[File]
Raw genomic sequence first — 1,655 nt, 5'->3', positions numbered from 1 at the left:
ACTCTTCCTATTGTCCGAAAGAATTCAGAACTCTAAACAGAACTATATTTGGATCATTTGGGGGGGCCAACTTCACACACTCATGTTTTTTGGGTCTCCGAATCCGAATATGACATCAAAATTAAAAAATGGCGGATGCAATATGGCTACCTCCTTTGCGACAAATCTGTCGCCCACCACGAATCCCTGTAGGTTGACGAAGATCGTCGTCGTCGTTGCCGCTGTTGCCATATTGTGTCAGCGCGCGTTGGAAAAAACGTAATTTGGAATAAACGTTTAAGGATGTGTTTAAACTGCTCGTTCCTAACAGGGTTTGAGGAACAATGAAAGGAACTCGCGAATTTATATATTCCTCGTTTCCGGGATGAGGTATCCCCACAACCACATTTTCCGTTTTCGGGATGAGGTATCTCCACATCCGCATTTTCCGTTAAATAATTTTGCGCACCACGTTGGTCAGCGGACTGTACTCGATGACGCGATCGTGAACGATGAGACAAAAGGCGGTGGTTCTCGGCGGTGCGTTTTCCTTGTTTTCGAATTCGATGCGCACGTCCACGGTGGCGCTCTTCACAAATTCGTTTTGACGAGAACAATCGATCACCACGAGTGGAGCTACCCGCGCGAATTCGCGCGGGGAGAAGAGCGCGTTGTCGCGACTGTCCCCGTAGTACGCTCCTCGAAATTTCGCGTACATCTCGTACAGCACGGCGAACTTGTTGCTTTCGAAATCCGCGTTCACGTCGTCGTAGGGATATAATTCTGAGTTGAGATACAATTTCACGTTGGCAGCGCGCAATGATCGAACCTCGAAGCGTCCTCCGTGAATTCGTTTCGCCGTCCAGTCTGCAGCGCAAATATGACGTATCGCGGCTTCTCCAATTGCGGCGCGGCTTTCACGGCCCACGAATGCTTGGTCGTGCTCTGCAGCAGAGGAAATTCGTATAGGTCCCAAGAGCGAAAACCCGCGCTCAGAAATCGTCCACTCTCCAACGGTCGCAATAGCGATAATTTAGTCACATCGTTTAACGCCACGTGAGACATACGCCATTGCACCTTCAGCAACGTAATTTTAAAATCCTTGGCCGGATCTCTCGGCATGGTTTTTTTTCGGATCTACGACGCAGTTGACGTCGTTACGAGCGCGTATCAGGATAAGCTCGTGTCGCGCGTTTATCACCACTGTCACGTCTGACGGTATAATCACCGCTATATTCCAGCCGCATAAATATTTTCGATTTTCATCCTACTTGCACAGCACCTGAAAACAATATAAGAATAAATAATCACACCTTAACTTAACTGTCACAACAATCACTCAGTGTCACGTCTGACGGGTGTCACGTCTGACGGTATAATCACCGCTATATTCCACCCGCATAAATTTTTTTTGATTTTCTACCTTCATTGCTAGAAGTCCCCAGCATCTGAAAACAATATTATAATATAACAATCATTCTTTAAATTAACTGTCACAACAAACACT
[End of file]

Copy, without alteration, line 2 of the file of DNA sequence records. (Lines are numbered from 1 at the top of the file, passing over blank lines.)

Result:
ACTCTTCCTATTGTCCGAAAGAATTCAGAACTCTAAACAGAACTATATTTGGATCATTTGGGGGGGCCAACTTCACACACTCATGTTTTTTGGGTCTCCGAATCCGAATATGACATCAAAATTAAAAAATGGCGGATGCAATATGGCTACCTCCTTTGCGACAAATCTGTCGCCCACCACGAATCCCTGTAGGTTGACGAAGATCGTCGTCGTCGTTGCCGCTGTTGCCATATTGTGTCAGCGCGCGTTGGAAAAAACGTAATTTGGAATAAACGTTTAAGGATGTGTTTAAACTGCTCGTTCCTAACAGGGTTTGAGGAACAATGAAAGGAACTCGCGAATTTATATATTCCTCGTTTCCGGGATGAGGTATCCCCACAACCACATTTTCCGTTTTCGGGATGAGGTATCTCCACATCCGCATTTTCCGTTAAATAATTTTGCGCACCACGTTGGTCAGCGGACTGTACTCGATGACGCGATCGTGAACGATGAGACAAAAGGCGGTGGTTCTCGGCGGTGCGTTTTCCTTGTTTTCGAATTCGATGCGCACGTCCACGGTGGCGCTCTTCACAAATTCGTTTTGACGAGAACAATCGATCACCACGAGTGGAGCTACCCGCGCGAATTCGCGCGGGGAGAAGAGCGCGTTGTCGCGACTGTCCCCGTAGTACGCTCCTCGAAATTTCGCGTACATCTCGTACAGCACGGCGAACTTGTTGCTTTCGAAATCCGCGTTCACGTCGTCGTAGGGATATAATTCTGAGTTGAGATACAATTTCACGTTGGCAGCGCGCAATGATCGAACCTCGAAGCGTCCTCCGTGAATTCGTTTCGCCGTCCAGTCTGCAGCGCAAATATGACGTATCGCGGCTTCTCCAATTGCGGCGCGGCTTTCACGGCCCACGAATGCTTGGTCGTGCTCTGCAGCAGAGGAAATTCGTATAGGTCCCAAGAGCGAAAACCCGCGCTCAGAAATCGTCCACTCTCCAACGGTCGCAATAGCGATAATTTAGTCACATCGTTTAACGCCACGTGAGACATACGCCATTGCACCTTCAGCAACGTAATTTTAAAATCCTTGGCCGGATCTCTCGGCATGGTTTTTTTTCGGATCTACGACGCAGTTGACGTCGTTACGAGCGCGTATCAGGATAAGCTCGTGTCGCGCGTTTATCACCACTGTCACGTCTGACGGTATAATCACCGCTATATTCCAGCCGCATAAATATTTTCGATTTTCATCCTACTTGCACAGCACCTGAAAACAATATAAGAATAAATAATCACACCTTAACTTAACTGTCACAACAATCACTCAGTGTCACGTCTGACGGGTGTCACGTCTGACGGTATAATCACCGCTATATTCCACCCGCATAAATTTTTTTTGATTTTCTACCTTCATTGCTAGAAGTCCCCAGCATCTGAAAACAATATTATAATATAACAATCATTCTTTAAATTAACTGTCACAACAAACACT